Or rather, it will force accountants to evolve or risk extinction. If I had to guess, I think the profession will become more demanding and will require stronger analysis and communication skills and less basic repetitive tasks. As things stand, I see that many talented accountants struggle with basic presentation and management skills. The first known printed use of the word “accountant” in English dates back to 1555, according to Merriam-Webster.
Obviously, the way accountants work has changed significantly over the years, but what is even more important is that the evolution is far from over. Technology is breathing new life into the profession and transforming the role that accountants can play in the future of small businesses. Accounting has come a long way since those days and has seen many changes and innovations in companies. But as more and more accounting work is automated, many accountants look to the future with concern.
With the imminent rise of artificial intelligence, a wide variety of professions will be at risk of becoming obsolete in the next 20 years. With this in mind, many business owners and numbers experts ask themselves, “what is the future of accounting? Accounting Goes High Tech Technology is generating significant change for the accountant of the future. Artificial intelligence, machine learning and blockchain technologies are poised to transform the way accountants work and serve their customers. Although the advancement of technology will undoubtedly change the accounting profession forever, companies and employers will remain focused on revenue growth, so they will continue to require the services provided by accountants, however; the traditional accountant's skill set will have to develop and evolve so that they remain relevant.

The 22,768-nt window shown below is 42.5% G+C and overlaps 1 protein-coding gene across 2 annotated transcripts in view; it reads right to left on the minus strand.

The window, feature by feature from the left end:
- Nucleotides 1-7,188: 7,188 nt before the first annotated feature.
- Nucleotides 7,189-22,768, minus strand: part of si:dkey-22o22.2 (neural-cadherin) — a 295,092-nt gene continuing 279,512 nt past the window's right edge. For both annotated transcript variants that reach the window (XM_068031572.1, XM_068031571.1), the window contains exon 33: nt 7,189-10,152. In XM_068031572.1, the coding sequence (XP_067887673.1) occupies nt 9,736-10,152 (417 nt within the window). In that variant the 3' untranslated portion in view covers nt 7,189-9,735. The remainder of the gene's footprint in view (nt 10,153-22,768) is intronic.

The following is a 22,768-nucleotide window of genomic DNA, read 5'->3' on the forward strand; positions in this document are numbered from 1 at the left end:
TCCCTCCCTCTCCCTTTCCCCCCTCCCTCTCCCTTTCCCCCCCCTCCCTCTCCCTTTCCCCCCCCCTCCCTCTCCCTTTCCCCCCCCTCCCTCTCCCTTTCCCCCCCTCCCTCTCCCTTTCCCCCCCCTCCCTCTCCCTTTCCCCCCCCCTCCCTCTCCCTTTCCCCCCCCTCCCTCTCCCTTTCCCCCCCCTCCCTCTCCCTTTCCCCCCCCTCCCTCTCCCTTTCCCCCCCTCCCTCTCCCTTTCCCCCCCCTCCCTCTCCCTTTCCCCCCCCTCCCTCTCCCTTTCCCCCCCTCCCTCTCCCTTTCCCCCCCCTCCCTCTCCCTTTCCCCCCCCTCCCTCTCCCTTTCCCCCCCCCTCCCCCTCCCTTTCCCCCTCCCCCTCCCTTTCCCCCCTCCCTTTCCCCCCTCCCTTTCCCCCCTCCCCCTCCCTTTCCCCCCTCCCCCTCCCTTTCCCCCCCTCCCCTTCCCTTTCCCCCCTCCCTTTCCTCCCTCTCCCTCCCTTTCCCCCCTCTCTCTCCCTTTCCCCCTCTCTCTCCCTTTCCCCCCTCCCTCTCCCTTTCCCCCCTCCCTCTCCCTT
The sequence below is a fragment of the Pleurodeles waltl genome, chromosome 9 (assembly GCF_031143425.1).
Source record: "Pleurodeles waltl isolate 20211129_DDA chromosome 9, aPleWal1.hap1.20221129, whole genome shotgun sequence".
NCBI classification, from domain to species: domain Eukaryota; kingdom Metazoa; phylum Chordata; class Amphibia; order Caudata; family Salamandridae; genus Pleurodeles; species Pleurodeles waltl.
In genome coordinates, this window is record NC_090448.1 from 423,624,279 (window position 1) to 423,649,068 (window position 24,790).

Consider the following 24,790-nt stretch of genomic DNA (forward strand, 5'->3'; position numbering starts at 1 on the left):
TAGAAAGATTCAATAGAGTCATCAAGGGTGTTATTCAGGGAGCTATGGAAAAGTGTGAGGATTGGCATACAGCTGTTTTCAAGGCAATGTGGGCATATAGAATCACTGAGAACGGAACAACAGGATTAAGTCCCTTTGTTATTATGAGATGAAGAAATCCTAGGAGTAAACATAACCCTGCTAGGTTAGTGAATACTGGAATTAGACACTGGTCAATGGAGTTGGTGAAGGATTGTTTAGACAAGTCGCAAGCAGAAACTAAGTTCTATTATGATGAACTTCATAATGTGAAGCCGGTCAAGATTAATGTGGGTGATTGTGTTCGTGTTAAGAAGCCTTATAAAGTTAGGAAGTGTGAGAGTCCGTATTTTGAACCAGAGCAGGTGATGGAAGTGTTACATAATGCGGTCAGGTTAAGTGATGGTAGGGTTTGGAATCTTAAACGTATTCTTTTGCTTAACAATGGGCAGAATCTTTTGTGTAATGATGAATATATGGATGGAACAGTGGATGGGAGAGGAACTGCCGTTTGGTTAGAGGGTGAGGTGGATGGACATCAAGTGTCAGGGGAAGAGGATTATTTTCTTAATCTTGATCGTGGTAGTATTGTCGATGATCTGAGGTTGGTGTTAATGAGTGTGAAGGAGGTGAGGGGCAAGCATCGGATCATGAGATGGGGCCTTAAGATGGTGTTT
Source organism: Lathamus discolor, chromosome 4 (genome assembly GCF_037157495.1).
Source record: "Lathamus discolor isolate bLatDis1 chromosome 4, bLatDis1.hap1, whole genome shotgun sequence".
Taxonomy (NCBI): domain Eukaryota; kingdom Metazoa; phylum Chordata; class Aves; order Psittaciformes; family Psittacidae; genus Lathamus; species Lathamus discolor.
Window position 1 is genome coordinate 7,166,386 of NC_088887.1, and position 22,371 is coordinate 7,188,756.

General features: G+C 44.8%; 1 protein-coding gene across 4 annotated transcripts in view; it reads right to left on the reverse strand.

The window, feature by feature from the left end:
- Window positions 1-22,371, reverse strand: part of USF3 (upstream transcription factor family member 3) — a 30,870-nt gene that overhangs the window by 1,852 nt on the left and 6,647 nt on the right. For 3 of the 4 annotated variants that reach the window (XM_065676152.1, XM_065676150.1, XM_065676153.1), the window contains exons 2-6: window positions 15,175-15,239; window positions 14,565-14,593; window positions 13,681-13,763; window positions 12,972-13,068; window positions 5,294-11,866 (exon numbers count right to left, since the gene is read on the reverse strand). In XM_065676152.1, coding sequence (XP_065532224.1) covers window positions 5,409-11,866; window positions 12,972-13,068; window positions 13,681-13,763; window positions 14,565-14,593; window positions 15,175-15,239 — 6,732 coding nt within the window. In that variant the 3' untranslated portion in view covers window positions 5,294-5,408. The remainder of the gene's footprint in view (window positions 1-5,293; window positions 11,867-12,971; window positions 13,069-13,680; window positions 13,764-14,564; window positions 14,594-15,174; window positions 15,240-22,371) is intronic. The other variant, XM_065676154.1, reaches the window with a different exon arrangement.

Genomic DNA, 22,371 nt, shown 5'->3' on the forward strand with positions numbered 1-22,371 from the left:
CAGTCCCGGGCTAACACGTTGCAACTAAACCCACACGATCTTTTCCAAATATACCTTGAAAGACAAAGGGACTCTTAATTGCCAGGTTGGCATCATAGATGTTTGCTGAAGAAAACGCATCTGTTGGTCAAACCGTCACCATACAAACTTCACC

While most companies will still need an accountant to keep the books, accounting will become much more than just data entry, balancing bank ledgers, and reconciling bank statements. The future of accounting is changing rapidly and constantly due to technological advances and changes in the way accounting firms, accountants and companies do their business. These lower-value, easily automated services such as data entry, accounting and simple tax returns, provided primarily by accountants, are becoming less profitable. While not necessarily good for accountants who fear big change, accountants and adaptable companies will thrive in this new environment, as professionals will now have more time to spend adding additional value to their clients' business.
While worklists for accountants appear to be on the decline, the profession remains divided between those who believe that cloud computing has killed accounting and those who take a more positive stance. It's a brave new world for accountants, but that doesn't mean that the role of the accountant is over. That's why I recommend the Accountants course, the program is designed to help people who don't know anything about accounting or running a business.